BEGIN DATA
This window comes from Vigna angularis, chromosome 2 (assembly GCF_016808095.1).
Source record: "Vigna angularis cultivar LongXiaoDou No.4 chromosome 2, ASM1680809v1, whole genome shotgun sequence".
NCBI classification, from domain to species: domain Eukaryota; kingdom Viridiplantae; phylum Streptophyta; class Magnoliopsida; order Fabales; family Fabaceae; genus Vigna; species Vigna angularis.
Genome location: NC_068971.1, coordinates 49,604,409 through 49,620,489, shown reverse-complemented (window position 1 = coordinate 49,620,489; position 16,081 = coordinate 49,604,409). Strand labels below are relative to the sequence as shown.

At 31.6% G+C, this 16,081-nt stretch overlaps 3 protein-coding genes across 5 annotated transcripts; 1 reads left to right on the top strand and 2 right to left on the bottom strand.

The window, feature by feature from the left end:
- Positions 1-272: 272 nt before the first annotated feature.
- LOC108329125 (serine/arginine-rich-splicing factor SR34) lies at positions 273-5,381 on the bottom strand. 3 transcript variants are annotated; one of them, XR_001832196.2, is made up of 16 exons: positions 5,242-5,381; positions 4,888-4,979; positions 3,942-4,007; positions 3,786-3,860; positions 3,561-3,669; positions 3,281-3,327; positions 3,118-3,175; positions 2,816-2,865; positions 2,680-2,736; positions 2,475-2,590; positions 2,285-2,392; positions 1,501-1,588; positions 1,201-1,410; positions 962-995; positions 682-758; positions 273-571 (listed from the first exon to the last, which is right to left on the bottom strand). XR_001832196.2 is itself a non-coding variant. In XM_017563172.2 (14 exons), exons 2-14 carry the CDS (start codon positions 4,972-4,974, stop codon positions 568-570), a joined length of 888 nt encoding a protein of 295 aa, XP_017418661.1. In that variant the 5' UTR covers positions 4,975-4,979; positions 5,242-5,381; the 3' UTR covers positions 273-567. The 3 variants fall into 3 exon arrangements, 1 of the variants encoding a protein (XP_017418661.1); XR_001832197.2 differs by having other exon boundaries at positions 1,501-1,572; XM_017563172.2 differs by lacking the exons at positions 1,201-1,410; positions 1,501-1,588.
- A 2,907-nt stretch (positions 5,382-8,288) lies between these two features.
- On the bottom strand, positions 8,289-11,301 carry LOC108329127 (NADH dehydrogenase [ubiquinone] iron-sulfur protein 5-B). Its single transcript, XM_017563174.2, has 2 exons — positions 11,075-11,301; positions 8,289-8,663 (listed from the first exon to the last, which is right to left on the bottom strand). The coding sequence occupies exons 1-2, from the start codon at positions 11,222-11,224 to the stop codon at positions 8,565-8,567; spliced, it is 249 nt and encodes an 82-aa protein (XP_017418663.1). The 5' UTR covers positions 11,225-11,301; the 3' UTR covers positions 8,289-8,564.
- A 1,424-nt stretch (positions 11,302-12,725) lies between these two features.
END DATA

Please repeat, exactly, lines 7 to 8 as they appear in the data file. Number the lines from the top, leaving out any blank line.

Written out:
- Positions 1-272: 272 nt before the first annotated feature.
- LOC108329125 (serine/arginine-rich-splicing factor SR34) lies at positions 273-5,381 on the bottom strand. 3 transcript variants are annotated; one of them, XR_001832196.2, is made up of 16 exons: positions 5,242-5,381; positions 4,888-4,979; positions 3,942-4,007; positions 3,786-3,860; positions 3,561-3,669; positions 3,281-3,327; positions 3,118-3,175; positions 2,816-2,865; positions 2,680-2,736; positions 2,475-2,590; positions 2,285-2,392; positions 1,501-1,588; positions 1,201-1,410; positions 962-995; positions 682-758; positions 273-571 (listed from the first exon to the last, which is right to left on the bottom strand). XR_001832196.2 is itself a non-coding variant. In XM_017563172.2 (14 exons), exons 2-14 carry the CDS (start codon positions 4,972-4,974, stop codon positions 568-570), a joined length of 888 nt encoding a protein of 295 aa, XP_017418661.1. In that variant the 5' UTR covers positions 4,975-4,979; positions 5,242-5,381; the 3' UTR covers positions 273-567. The 3 variants fall into 3 exon arrangements, 1 of the variants encoding a protein (XP_017418661.1); XR_001832197.2 differs by having other exon boundaries at positions 1,501-1,572; XM_017563172.2 differs by lacking the exons at positions 1,201-1,410; positions 1,501-1,588.